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Members are devoted to applying nuclear science and engineering technologies involving isotopes, radiation applications, and associated equipment in scientific research, development, and industrial processes. Their interests lie primarily in education, industrial uses, biology, medicine, and health physics. Division committees include Analytical Applications of Isotopes and Radiation, Biology and Medicine, Radiation Applications, Radiation Sources and Detection, and Thermal Power Sources.
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HPS's Eric Goldin: On health physics
Eric Goldin, president of the Health Physics Society, is a radiation safety specialist with 40 years of experience in power reactor health physics, supporting worker and public radiation safety programs. A certified health physicist since 1984, he has served on the American Board of Health Physics, and since 2004, he has been a member of the National Council on Radiation Protection and Measurements’ Program Area Committee 2, which provides guidance for radiation safety in occupational settings for a variety of industries and activities. He was awarded HPS Fellow status in 2012 and was elected to the NCRP in 2014.
Goldin’s radiological engineering experience includes ALARA programs, instrumentation, radioactive waste management, emergency planning, dosimetry, decommissioning, licensing, effluents, and environmental monitoring.
The HPS, headquartered in Herndon, Va., is the largest radiation safety society in the world. Its membership includes scientists, safety professionals, physicists, engineers, attorneys, and other professionals from academia, industry, medical institutions, state and federal government, the national laboratories, the military, and other organizations.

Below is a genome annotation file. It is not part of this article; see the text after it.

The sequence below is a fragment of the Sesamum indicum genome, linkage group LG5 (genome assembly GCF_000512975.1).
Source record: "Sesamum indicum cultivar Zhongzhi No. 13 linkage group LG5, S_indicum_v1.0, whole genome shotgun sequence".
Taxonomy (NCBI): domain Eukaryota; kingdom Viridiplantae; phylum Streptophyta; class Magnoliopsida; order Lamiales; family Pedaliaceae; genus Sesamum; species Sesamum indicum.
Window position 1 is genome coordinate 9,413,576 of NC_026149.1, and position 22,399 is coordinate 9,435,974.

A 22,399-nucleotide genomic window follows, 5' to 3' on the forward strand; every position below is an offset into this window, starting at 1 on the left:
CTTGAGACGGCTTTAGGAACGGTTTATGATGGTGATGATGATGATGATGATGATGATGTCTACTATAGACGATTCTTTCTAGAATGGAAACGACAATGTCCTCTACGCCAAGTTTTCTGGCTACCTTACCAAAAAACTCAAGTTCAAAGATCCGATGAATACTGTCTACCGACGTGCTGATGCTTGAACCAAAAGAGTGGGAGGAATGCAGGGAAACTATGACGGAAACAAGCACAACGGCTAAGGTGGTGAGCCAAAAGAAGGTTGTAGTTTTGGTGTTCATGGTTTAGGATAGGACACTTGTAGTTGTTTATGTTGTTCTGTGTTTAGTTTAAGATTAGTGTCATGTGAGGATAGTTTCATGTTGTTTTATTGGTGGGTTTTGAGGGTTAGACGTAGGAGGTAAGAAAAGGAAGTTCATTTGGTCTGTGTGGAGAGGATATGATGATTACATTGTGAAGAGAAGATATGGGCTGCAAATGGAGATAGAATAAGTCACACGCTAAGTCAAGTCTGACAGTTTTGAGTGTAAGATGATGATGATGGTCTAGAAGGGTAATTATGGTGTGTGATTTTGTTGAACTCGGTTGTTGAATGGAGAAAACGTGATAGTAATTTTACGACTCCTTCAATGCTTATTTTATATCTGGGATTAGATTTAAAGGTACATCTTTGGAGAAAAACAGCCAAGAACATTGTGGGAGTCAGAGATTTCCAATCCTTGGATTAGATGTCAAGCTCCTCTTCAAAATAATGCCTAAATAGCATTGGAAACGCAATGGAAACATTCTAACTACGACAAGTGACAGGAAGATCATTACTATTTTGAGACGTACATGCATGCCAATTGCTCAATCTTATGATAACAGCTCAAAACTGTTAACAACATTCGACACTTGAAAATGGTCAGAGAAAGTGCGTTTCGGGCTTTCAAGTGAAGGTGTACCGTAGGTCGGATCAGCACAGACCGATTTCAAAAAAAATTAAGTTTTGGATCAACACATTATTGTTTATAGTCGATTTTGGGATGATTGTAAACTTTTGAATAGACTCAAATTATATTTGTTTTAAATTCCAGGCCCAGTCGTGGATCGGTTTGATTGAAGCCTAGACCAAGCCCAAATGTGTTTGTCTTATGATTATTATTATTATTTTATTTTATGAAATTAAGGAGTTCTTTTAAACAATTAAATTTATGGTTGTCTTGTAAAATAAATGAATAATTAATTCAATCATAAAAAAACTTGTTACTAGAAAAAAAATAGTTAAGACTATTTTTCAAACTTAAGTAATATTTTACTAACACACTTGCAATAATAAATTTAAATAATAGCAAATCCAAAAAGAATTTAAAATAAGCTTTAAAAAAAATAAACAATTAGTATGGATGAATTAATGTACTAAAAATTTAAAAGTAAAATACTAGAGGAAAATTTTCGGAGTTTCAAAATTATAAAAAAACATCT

The HPS’s activities include encouraging research in radiation science, developing standards, and disseminating radiation safety information. Its members are involved in understanding, evaluating, and controlling the potential risks from radiation relative to the benefits.
Goldin talked about the HPS and health physics activities with Rick Michal, editor-in-chief of Nuclear News.
Ang Zhu, Yunlin Xu, Thomas Downar
Nuclear Science and Engineering | Volume 186 | Number 1 | April 2017 | Pages 23-37
Technical Paper | dx.doi.org/10.1080/00295639.2016.1272387
Articles are hosted by Taylor and Francis Online.
Fourier analysis of the continuous infinite homogenous multigroup (MG) formulation is investigated in this paper for the time-dependent Boltzmann transport equation using discrete ordinates formulation. In addition, a continuous two-group (2G) and one-group (1G) Fourier analysis is performed to generate an analytical spectral radius and provide the basis for a theoretical analysis of the convergence. The discrete 1G formulation is then presented, and the theoretical analysis is found to predict the same spectral radius as the continuous 1G formulation. A typical pressurized water reactor pin cell problem with 47-group library is then homogenized with reflective boundary conditions, and the numerical spectral radius is calculated using the MPACT code. The theoretical predictions and the numerical results from the pin cell case agree very well and are found to have the following behavior: (1) The spectral radius is usually very close to unity for standard parameters for realistic transient application, (2) the spectral radius generally decreases as a function of inners per outer M, (3) the spectral radius generally decreases as a function of time-step size and then increases beyond unity for extremely small time steps, and (4) the spectral radius is almost constant as a function of the inserted reactivity. Good agreement is observed with the MG Fourier analysis. Finally, it is shown that the group sweeping coarse mesh finite difference method is theoretically and numerically very slow to converge the time-dependent neutron transport equation and that it is necessary to move the right-hand-side fission and transient source to the left-hand side and to solve the entire matrix form of the system.